Since prostate cancer specimens can often have areas with different grades, a grade is assigned to the two areas that make up most of the cancer. These two grades are then added together to give the Gleason Score. In this system the higher the number, the more likely the probability of spread and thus the higher stage the cancer. The highest a Gleason sum can be is 10. Recall that the numbers are designated as a sum: 3+3, 3+4 or 4+3. The first number assigned is the grade that is most common in the specimen. For example, if the Gleason score is written as 3+4=7, it means most of the tumor is grade 3 and less of it is grade 4, and they are added for a Gleason score of 7. This sum can also be designated as 4+3=7. Although this is the same Gleason score, most of the cancer is grade 4, which is obviously higher. If a tumor is all the same grade (for example, grade 3), then the Gleason score is reported as 3+3=6.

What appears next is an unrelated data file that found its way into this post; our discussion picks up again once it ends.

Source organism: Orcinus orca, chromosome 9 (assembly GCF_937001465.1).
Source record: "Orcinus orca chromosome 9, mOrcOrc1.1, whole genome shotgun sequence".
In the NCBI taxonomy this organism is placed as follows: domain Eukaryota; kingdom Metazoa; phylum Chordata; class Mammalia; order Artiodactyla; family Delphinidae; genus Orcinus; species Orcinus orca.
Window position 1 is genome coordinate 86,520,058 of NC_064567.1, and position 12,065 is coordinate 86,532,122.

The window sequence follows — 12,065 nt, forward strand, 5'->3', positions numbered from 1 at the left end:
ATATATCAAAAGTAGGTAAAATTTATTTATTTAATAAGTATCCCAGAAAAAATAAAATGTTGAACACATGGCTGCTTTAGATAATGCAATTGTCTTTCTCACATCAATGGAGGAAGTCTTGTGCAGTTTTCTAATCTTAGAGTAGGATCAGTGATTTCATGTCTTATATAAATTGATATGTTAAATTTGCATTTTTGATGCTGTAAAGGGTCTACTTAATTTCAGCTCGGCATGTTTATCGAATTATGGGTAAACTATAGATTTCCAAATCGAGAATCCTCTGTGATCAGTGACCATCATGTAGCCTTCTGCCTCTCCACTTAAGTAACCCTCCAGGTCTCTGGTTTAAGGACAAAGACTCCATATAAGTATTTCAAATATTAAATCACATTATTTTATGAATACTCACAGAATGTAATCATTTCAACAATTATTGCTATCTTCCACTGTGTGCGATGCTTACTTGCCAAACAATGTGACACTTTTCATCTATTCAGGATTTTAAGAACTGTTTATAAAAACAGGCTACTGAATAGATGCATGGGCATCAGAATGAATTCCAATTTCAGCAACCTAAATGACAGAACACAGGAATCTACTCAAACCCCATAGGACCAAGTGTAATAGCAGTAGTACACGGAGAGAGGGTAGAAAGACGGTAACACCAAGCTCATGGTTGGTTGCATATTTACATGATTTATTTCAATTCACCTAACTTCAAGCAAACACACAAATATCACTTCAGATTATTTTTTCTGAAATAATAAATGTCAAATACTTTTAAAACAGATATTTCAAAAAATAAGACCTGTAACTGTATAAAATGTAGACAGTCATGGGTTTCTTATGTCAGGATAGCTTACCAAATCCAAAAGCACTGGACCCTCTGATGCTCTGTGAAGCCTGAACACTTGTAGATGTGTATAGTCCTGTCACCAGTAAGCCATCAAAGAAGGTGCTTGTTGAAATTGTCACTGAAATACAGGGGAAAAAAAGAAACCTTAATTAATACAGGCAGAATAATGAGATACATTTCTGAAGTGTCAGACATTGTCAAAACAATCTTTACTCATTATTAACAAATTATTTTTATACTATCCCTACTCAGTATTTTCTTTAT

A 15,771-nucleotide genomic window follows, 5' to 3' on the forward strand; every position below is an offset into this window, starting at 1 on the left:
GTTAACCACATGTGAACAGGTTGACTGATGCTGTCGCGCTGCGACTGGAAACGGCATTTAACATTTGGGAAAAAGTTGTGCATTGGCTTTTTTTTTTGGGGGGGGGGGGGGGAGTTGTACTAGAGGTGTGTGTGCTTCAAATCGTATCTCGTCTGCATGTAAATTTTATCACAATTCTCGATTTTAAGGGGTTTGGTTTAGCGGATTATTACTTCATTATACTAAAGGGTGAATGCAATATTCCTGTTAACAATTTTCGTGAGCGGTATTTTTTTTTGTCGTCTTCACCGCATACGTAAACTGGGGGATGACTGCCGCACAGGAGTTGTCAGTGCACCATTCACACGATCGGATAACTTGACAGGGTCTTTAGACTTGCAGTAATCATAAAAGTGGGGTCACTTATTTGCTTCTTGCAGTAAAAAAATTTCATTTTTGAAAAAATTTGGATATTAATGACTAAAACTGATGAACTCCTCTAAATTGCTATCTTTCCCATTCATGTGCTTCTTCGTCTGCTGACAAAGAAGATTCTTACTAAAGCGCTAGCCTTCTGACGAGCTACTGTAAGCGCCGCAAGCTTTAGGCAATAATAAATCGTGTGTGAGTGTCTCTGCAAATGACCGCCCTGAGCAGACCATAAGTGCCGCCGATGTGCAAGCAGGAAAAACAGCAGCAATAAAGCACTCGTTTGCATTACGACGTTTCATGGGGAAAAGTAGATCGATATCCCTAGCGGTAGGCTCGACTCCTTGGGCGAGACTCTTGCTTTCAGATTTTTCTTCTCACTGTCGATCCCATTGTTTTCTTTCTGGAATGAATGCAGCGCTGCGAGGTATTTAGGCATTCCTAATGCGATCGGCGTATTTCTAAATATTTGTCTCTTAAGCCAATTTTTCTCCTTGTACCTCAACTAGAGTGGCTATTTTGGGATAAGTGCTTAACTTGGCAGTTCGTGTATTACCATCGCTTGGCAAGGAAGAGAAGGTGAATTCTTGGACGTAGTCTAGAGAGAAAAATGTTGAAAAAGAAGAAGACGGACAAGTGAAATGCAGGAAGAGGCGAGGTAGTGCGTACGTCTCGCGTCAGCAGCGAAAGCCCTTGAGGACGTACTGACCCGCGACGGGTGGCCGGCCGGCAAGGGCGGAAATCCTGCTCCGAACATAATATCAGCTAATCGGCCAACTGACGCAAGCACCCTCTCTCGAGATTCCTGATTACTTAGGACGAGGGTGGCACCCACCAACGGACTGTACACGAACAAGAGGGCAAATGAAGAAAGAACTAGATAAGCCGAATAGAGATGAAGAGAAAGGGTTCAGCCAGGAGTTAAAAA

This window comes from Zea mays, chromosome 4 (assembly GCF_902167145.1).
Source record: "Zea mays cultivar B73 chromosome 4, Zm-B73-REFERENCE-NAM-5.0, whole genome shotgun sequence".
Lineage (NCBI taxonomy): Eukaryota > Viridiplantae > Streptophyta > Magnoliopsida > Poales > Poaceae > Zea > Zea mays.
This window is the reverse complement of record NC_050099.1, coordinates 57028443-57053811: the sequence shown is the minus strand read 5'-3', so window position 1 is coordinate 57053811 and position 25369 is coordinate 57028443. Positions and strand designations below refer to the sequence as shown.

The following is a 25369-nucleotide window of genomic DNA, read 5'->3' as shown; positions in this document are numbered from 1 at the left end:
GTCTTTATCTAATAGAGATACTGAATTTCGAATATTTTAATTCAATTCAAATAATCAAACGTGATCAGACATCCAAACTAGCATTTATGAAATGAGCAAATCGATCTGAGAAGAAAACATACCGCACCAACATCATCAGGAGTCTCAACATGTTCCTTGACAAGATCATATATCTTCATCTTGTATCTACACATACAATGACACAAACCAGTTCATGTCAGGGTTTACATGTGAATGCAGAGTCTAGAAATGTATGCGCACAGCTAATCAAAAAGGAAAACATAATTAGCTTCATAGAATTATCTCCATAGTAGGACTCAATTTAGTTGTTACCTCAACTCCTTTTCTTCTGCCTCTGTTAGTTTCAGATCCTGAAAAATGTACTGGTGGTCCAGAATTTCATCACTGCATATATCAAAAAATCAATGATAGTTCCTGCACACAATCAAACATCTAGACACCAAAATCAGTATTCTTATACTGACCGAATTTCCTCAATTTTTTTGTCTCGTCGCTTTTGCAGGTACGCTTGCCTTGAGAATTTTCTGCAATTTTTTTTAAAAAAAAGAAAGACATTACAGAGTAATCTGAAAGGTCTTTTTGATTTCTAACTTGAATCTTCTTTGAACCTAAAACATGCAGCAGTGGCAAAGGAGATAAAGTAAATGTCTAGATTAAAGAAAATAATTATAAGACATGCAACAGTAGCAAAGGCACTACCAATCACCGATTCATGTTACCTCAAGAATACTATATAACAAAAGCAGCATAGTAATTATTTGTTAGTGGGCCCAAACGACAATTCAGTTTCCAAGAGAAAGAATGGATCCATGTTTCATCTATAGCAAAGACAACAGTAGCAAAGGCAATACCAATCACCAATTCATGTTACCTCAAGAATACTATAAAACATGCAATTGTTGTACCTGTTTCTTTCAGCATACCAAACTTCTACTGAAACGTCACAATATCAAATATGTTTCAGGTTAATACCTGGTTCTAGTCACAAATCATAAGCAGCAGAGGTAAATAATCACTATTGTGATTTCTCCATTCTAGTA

Although most often the Gleason score is based on the two areas that make up most of the specimen, when a core sample has either a lot of high-grade cancer or there are three different grades including high-grade cancer, a higher score is determined to reflect the aggressive nature of the cancer.

The other significant part of the pathology report, besides the Gleason score is the volume of each specimen. This basically refers to the percentage involvement that each specimen is affected by cancer. For instance, one of my specimens, the one graded at 3+4, had 50% volume. And one of the 3 + 3 specimens had 40% volume. These are consistent with a possible greater involvement of the prostate gland and a greater possibility of spread.